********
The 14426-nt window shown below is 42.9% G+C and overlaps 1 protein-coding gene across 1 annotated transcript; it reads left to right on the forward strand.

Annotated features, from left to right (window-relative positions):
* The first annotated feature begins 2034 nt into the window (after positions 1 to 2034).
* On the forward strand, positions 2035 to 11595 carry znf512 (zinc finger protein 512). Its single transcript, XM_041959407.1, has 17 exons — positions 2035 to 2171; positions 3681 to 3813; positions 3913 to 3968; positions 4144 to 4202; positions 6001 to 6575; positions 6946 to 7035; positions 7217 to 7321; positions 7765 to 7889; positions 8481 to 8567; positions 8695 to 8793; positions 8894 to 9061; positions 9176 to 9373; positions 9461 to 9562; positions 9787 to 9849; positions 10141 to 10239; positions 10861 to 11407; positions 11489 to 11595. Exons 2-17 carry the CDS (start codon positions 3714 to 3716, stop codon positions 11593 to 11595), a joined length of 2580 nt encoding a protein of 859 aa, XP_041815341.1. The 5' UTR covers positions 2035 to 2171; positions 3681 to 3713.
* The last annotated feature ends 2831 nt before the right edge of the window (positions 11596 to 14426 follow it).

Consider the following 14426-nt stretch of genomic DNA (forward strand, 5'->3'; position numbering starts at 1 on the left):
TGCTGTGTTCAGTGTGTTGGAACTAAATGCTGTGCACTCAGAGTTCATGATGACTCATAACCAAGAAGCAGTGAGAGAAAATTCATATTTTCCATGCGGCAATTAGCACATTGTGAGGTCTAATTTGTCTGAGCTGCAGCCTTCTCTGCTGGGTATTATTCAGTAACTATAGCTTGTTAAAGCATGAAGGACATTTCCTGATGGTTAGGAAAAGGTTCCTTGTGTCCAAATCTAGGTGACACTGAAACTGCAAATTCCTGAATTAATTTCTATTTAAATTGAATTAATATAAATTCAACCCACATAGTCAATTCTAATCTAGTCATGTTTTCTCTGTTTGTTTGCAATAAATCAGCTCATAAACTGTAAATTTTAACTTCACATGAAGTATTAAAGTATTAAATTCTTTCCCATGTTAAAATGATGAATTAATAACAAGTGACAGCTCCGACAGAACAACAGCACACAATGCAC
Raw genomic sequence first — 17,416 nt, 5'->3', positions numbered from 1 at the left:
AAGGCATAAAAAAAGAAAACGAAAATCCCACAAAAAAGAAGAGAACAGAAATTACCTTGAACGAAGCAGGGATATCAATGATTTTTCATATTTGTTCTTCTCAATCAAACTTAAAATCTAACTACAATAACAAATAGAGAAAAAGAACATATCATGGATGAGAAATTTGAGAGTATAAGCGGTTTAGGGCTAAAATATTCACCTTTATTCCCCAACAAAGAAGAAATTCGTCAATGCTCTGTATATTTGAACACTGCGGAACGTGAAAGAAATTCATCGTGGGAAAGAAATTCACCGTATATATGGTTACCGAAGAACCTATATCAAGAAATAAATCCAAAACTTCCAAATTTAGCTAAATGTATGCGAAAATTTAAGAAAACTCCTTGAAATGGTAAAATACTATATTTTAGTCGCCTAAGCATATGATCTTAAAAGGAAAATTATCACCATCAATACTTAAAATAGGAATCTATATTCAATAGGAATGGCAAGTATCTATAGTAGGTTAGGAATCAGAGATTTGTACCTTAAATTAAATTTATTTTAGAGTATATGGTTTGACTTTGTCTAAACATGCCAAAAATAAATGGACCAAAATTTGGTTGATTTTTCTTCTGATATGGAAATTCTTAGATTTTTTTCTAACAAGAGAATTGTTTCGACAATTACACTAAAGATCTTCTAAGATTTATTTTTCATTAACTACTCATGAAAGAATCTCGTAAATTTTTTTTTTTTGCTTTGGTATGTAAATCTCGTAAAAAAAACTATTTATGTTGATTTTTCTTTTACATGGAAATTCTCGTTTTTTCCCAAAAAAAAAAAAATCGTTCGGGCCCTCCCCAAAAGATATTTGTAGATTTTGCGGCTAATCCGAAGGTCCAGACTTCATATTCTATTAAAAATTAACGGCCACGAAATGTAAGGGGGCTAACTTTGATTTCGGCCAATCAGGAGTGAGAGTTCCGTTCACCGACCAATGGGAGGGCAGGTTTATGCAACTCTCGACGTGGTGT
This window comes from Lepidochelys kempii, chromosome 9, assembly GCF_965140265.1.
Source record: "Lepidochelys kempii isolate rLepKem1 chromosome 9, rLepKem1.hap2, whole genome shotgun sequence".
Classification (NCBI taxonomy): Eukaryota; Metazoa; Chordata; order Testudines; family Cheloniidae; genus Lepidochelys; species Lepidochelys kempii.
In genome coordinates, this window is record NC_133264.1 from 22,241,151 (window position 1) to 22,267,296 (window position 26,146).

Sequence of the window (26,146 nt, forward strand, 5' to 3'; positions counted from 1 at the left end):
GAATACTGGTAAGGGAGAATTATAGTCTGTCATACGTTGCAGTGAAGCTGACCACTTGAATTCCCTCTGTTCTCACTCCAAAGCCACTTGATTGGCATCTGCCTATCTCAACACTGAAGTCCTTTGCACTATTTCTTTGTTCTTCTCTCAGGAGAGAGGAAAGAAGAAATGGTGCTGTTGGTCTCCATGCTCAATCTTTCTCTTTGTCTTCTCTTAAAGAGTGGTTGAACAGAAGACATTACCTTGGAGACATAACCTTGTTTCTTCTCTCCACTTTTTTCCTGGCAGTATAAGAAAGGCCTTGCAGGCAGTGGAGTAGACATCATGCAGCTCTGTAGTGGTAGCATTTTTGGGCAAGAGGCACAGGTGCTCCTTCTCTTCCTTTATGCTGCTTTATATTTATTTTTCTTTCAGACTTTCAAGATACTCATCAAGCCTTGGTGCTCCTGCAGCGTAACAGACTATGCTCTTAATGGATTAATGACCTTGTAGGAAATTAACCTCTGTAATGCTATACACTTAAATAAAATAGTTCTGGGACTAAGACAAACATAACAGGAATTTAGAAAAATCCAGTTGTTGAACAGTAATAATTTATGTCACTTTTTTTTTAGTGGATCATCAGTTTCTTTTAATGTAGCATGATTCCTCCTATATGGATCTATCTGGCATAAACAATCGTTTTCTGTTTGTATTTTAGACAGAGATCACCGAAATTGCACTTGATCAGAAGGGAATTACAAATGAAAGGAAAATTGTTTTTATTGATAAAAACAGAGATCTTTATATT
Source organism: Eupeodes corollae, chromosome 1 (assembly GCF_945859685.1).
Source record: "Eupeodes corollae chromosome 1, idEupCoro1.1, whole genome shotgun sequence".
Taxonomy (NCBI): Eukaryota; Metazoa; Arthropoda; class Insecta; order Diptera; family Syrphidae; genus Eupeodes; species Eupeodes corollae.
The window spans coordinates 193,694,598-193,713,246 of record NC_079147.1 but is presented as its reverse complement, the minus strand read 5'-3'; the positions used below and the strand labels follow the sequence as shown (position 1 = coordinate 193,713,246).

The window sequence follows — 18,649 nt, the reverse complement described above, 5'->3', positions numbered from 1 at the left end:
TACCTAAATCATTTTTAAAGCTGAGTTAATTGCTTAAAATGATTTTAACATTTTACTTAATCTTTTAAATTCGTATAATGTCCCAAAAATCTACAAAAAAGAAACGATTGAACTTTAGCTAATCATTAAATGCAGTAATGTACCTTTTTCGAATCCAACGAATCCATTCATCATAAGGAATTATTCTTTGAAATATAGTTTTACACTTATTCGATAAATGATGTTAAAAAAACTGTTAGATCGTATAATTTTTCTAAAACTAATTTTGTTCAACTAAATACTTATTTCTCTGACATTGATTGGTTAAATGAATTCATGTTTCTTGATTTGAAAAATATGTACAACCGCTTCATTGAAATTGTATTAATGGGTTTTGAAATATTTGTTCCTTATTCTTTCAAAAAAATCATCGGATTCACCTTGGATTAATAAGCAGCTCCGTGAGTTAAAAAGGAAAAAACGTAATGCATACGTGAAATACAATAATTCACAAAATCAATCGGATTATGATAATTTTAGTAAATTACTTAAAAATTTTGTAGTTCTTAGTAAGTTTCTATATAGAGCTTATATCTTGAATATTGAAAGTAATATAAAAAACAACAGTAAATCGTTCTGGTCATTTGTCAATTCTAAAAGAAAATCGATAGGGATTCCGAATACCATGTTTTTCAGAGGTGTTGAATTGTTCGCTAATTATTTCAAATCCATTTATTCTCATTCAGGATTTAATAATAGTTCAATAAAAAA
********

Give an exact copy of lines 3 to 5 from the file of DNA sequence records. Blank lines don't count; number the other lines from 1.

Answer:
* The first annotated feature begins 2034 nt into the window (after positions 1 to 2034).
* On the forward strand, positions 2035 to 11595 carry znf512 (zinc finger protein 512). Its single transcript, XM_041959407.1, has 17 exons — positions 2035 to 2171; positions 3681 to 3813; positions 3913 to 3968; positions 4144 to 4202; positions 6001 to 6575; positions 6946 to 7035; positions 7217 to 7321; positions 7765 to 7889; positions 8481 to 8567; positions 8695 to 8793; positions 8894 to 9061; positions 9176 to 9373; positions 9461 to 9562; positions 9787 to 9849; positions 10141 to 10239; positions 10861 to 11407; positions 11489 to 11595. Exons 2-17 carry the CDS (start codon positions 3714 to 3716, stop codon positions 11593 to 11595), a joined length of 2580 nt encoding a protein of 859 aa, XP_041815341.1. The 5' UTR covers positions 2035 to 2171; positions 3681 to 3713.
* The last annotated feature ends 2831 nt before the right edge of the window (positions 11596 to 14426 follow it).